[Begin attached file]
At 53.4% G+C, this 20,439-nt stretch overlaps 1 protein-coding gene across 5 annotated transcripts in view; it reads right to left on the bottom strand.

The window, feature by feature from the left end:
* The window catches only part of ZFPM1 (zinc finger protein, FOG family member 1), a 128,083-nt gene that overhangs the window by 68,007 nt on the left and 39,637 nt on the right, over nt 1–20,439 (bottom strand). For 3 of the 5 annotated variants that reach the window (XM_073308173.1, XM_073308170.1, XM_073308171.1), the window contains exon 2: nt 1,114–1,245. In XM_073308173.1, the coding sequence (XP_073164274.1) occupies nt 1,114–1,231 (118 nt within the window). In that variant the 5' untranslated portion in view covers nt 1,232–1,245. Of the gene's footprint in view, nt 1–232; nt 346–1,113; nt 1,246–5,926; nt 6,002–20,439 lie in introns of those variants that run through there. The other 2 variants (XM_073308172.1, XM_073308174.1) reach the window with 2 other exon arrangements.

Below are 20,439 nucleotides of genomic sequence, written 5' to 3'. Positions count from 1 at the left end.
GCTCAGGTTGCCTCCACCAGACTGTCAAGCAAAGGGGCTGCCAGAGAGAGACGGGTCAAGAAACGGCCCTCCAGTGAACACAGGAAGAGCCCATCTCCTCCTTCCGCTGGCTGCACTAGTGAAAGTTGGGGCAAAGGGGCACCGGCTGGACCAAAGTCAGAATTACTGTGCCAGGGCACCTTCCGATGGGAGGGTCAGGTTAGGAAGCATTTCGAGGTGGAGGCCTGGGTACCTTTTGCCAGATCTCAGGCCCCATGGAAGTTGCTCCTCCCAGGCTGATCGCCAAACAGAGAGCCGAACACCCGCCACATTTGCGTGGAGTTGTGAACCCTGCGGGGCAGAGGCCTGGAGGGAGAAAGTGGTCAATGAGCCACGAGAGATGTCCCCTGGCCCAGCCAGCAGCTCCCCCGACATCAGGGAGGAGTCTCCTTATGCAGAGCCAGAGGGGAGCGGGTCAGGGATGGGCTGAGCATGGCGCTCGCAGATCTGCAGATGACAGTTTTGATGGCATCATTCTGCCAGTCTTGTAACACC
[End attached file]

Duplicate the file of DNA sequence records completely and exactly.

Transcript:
At 53.4% G+C, this 20,439-nt stretch overlaps 1 protein-coding gene across 5 annotated transcripts in view; it reads right to left on the bottom strand.

The window, feature by feature from the left end:
* The window catches only part of ZFPM1 (zinc finger protein, FOG family member 1), a 128,083-nt gene that overhangs the window by 68,007 nt on the left and 39,637 nt on the right, over nt 1–20,439 (bottom strand). For 3 of the 5 annotated variants that reach the window (XM_073308173.1, XM_073308170.1, XM_073308171.1), the window contains exon 2: nt 1,114–1,245. In XM_073308173.1, the coding sequence (XP_073164274.1) occupies nt 1,114–1,231 (118 nt within the window). In that variant the 5' untranslated portion in view covers nt 1,232–1,245. Of the gene's footprint in view, nt 1–232; nt 346–1,113; nt 1,246–5,926; nt 6,002–20,439 lie in introns of those variants that run through there. The other 2 variants (XM_073308172.1, XM_073308174.1) reach the window with 2 other exon arrangements.

Below are 20,439 nucleotides of genomic sequence, written 5' to 3'. Positions count from 1 at the left end.
GCTCAGGTTGCCTCCACCAGACTGTCAAGCAAAGGGGCTGCCAGAGAGAGACGGGTCAAGAAACGGCCCTCCAGTGAACACAGGAAGAGCCCATCTCCTCCTTCCGCTGGCTGCACTAGTGAAAGTTGGGGCAAAGGGGCACCGGCTGGACCAAAGTCAGAATTACTGTGCCAGGGCACCTTCCGATGGGAGGGTCAGGTTAGGAAGCATTTCGAGGTGGAGGCCTGGGTACCTTTTGCCAGATCTCAGGCCCCATGGAAGTTGCTCCTCCCAGGCTGATCGCCAAACAGAGAGCCGAACACCCGCCACATTTGCGTGGAGTTGTGAACCCTGCGGGGCAGAGGCCTGGAGGGAGAAAGTGGTCAATGAGCCACGAGAGATGTCCCCTGGCCCAGCCAGCAGCTCCCCCGACATCAGGGAGGAGTCTCCTTATGCAGAGCCAGAGGGGAGCGGGTCAGGGATGGGCTGAGCATGGCGCTCGCAGATCTGCAGATGACAGTTTTGATGGCATCATTCTGCCAGTCTTGTAACACC